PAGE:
backtop


Print 24 comment(s) - last by StevoLincolnit.. on Apr 21 at 11:20 AM

Giuseppe Amato speaks about innovations on AMD's mobile platform in 2007 and 2008

Last week Giuseppe Amato discussed AMD's mobile roadmap for the next two years. Although the mobile platform roadmap in his presentation was identical to the one from the Fall 2006 AMD Analyst Day, he added some interesting details during the session.

Although Amato was very scarce with details about the 65nm versions of current Turion 64 X2 CPUs -- codenamed Hawk. "These [processors] will appear anytime soon to the market," Amato said.

AMD will reveal its K10 based CPU for mobile markets under the family code name Griffin in 2008. Griffin will be largely similiar to K10-derived chips for desktop and server use. Amato emphasizes Griffin will be a design specifically optimized for mobile use. 

In the past, AMD only optimized server and desktop CPUs for mobile use, Griffin will differ in some areas considerably. For example, a mobile CPU doesn't need the full FPU of the K10 architecture, Amato hypothesized. Additionally, Griffin's design allows the possibility to entirely remove power for the second core, leaving one core active.

Some time before Griffin is set to surface, AMD will introduce Hybrid Graphics. According to Amato, we should see this exciting combination of integrated and discrete graphics this fall. The basic concept of this technology is the system can run power-saving integrated graphics when using battery power. When the platform is connected to a wall outlet, a discrete graphics card immediately switches on, delivering higher performance. This switching will work without a restart and its behaviour should be user-configurable – at least to some degree.

Currently AMD delivers native HDMI output on the 690M chipset, mobile IGP chipsets of 2008 will feature DisplayPort. Amato explained DisplayPort can be used to connect to different kinds of displays (HDMI, DVI) using adapters.

Amato also hinted that in 2008, AMD IGP chipsets will receive R600-derived graphics cores featuring native DX10 and Universal Video Decoder (UVD) support. The UVD provides hardware-decoding of H.264 in a more advanced way when compared to current video acceleration technologies from both AMD, in the form of Avivo. While previous methods only accelerated parts of the decoding pipeline, UVD is dedicated logic for all steps so the CPU can more or less rest. Amato noted that when accompanied with an UVD, a Sempron CPU at 1GHz could decode 1080p video content without a hitch.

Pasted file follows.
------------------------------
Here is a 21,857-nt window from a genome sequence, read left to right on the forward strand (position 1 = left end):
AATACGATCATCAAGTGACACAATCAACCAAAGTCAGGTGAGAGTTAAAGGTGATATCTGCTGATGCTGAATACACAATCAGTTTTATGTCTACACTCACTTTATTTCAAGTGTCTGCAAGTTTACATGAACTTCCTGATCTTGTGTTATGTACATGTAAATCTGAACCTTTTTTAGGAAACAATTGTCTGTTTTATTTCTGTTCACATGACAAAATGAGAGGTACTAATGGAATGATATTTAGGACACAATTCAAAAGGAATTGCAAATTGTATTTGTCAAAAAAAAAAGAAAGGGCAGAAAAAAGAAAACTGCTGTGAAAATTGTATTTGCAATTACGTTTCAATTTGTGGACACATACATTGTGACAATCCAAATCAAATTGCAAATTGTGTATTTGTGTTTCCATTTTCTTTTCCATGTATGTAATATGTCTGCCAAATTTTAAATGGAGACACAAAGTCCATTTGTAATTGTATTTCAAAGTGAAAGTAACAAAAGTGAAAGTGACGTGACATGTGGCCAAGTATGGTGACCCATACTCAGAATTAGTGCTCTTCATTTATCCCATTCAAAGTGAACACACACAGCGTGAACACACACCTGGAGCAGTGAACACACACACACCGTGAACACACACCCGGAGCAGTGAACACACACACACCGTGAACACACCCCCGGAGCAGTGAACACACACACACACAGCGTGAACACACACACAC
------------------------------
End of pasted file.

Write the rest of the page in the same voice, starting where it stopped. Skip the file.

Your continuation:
Comments     Threshold


This article is over a month old, voting and posting comments is disabled

Awesome
By Brainonska511 on 4/20/2007 2:56:00 AM , Rating: 2
[Q]The basic concept of this technology is the system can run power-saving integrated graphics when using battery power. When the platform is connected to a wall outlet, a discrete graphics card immediately switches on, delivering higher performance. This switching will work without a restart and its behaviour should be user-configurable[/Q]

That is outstanding. I would love to see this used in upcoming notebooks - get great battery life because of an integrated chip but get the power of a dedicated GPU when plugged in.




RE: Awesome
By PlasmaBomb on 4/20/2007 3:49:16 AM , Rating: 2
Alienware did something like this a while ago, I guess that due to the complexities of implementing it no one else has bothered till now. Being user configurable is always a good thing, I'm sure some people will still want full gpu power on battery some of the time.


RE: Awesome
By AMDJunkie on 4/20/2007 11:41:10 AM , Rating: 2
Actually, I believe there are Sony 13.3" laptops (Sony VGN-SZ2x0 series according to Google) with both Intel integrated graphics and Nvidia discrete Go 7400 graphics. However, there was a switch to change the source of the display output, and it required a reboot. This seems to be the natural evolution of the idea implemented here, with much less user intervention necessary. As for it being a kludge: it is a solution now, while any attempt to make graphic processors' power consumption more like that of these newer, power-frugal CPUs will take much more time to develop (as these CPUs took their sweet time in development as well).